How to Make Printable Trading Cards

Updated April 17, 2017

Collecting trading cards can be an enjoyable hobby, especially for children and teens. Most people think first of sports when it comes to collectable cards. However, there are other types of trading cards that have become popular, from artistic to Barbie or Anime trading cards. If you want to create you own trading cards, here are a few ideas to get you started.

Decide what images you'll be using, such as whether you'll be taking an image from an online source or a book. Perhaps you'll be designing your own original designs for your cards. If you're creating your own designs, you can start getting an idea of what type of design you want to create by sketching them out first in a sketchbook.

Consider using a graphics program such as Adobe Photoshop to help you perfect the design of your trading cards. You can use Photoshop to work on and size photographs or other artwork you'll be using for your trading cards, or you can complete the entire design process using just the program. If you'll be copying a design, and then making artistic changes to it, you can bring the image in as a layer and use it as a template. You can then reduce the opacity to 40 or 50 per cent, and then work on another layer or layers, adding your changes. You can delete the template layer later or make it invisible, or you can merge the template with the above layers. Make sure to set the size of your document image before you begin designing your cards. For printing, save your images in a format that will give you the best quality image when printed. A TIFF format is usually a good choice.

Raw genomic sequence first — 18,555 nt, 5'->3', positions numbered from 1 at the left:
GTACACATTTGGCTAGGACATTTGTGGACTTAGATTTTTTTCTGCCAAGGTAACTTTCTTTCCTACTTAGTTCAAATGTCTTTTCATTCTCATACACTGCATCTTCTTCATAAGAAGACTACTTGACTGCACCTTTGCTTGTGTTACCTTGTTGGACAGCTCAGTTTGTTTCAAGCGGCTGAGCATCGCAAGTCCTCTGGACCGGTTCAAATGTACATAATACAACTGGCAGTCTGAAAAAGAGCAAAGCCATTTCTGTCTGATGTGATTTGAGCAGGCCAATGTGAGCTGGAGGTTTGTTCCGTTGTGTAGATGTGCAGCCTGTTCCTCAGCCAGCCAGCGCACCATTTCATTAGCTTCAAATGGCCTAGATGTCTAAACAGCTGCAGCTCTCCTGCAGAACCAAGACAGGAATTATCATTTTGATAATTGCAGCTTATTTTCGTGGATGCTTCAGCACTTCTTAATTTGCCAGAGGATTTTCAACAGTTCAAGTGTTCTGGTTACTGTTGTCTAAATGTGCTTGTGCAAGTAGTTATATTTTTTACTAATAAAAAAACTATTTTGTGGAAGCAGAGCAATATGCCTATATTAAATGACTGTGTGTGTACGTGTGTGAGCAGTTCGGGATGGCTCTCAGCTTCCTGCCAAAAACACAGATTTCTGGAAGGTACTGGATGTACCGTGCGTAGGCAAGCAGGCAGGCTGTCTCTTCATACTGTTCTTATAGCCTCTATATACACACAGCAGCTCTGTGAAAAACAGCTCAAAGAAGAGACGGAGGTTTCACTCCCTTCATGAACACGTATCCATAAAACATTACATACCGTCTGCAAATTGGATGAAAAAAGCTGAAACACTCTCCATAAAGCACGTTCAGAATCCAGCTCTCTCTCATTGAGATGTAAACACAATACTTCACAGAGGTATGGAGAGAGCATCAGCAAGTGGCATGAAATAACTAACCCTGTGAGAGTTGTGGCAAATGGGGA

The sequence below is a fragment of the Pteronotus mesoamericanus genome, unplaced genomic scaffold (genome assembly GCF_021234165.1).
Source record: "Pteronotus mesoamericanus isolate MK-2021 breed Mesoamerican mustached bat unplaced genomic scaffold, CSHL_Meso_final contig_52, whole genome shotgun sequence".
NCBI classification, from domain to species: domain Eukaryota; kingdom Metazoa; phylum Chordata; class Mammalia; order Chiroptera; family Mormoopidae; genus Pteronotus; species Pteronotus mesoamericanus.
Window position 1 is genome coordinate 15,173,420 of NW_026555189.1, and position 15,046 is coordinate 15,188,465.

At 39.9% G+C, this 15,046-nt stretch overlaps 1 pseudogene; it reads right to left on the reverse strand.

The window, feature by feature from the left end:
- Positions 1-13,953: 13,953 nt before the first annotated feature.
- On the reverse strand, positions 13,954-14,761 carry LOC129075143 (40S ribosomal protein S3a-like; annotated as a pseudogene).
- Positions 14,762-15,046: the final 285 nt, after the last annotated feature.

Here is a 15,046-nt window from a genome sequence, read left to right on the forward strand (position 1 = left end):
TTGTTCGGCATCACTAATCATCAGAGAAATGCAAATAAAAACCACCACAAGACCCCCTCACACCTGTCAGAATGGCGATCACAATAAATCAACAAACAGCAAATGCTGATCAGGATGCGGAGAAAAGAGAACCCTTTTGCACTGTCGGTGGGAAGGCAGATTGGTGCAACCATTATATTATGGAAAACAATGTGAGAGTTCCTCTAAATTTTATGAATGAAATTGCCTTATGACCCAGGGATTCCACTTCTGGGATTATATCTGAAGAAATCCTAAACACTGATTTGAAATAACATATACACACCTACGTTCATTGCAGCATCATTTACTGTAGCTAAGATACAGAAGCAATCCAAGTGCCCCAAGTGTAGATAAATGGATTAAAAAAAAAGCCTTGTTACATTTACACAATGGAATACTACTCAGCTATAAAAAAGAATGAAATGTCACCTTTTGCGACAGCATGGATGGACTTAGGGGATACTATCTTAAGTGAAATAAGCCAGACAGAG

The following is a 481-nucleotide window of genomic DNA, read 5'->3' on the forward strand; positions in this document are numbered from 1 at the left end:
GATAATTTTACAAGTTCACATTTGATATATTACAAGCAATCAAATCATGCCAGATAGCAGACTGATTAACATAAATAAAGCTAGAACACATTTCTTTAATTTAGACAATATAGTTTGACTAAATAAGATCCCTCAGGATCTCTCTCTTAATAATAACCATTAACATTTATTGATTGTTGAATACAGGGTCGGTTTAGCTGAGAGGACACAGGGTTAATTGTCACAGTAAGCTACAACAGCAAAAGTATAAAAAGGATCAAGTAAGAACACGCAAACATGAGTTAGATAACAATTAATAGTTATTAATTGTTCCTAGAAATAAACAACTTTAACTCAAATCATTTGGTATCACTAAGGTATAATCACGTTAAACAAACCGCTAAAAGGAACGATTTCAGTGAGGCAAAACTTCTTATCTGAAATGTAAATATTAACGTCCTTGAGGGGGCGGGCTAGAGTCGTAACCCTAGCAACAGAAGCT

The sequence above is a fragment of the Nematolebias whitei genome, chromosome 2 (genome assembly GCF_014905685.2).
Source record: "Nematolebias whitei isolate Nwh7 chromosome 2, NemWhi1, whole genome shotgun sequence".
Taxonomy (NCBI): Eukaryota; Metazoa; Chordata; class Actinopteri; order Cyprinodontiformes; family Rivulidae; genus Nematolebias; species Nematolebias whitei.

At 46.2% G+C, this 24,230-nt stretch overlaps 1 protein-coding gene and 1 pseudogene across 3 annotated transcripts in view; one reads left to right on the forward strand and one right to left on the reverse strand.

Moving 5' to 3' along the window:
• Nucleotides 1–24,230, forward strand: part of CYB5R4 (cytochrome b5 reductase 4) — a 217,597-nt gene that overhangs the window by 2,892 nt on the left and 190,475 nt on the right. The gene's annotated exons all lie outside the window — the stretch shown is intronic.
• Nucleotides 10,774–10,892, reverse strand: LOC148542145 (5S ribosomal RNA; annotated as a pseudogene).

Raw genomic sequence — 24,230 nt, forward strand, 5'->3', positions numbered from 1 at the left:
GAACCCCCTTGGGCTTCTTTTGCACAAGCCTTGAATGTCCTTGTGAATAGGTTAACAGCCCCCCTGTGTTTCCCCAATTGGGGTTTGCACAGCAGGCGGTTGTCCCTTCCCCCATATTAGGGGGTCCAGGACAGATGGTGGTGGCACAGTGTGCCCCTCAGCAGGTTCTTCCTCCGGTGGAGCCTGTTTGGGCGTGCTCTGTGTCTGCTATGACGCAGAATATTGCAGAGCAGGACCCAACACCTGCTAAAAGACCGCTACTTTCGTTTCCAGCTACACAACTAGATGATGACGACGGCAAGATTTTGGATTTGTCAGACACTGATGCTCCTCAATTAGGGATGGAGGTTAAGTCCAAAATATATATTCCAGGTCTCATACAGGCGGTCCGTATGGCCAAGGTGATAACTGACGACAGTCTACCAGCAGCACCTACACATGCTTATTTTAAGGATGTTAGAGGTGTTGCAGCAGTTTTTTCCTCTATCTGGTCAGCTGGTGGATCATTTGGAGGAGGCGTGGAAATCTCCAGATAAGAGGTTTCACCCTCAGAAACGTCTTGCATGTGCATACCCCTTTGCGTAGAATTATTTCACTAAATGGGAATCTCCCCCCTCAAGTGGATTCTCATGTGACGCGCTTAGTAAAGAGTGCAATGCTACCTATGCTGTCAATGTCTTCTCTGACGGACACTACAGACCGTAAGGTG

Print your cards yourself or have them printed at a print shop. You'll need to buy a good quality card-stock paper if you intend to print your own cards. Another option is to have your cards printed professionally at a print shop. Both Staples and Kinko's do quality printing and usually offer discounts for bulk orders.


Although some images you'll find are in the public domain, many others are not. Keep in mind that some images you might intend to copy and save for use as trading cards could have copyright or trademark restrictions attached to them. Prior to copying images to use for trading cards, be sure to check an image's usage terms with the artist or company that owns it.

Things You'll Need

  • Adobe Photoshop or other graphics program
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About the Author

Daniel Ketchum holds a Bachelor of Arts from East Carolina University where he also attended graduate school. Later, he taught history and humanities. Ketchum is experienced in 2D and 3D graphic programs, including Photoshop, Poser and Hexagon and primarily writes on these topics. He is a contributor to sites like Renderosity and Animotions.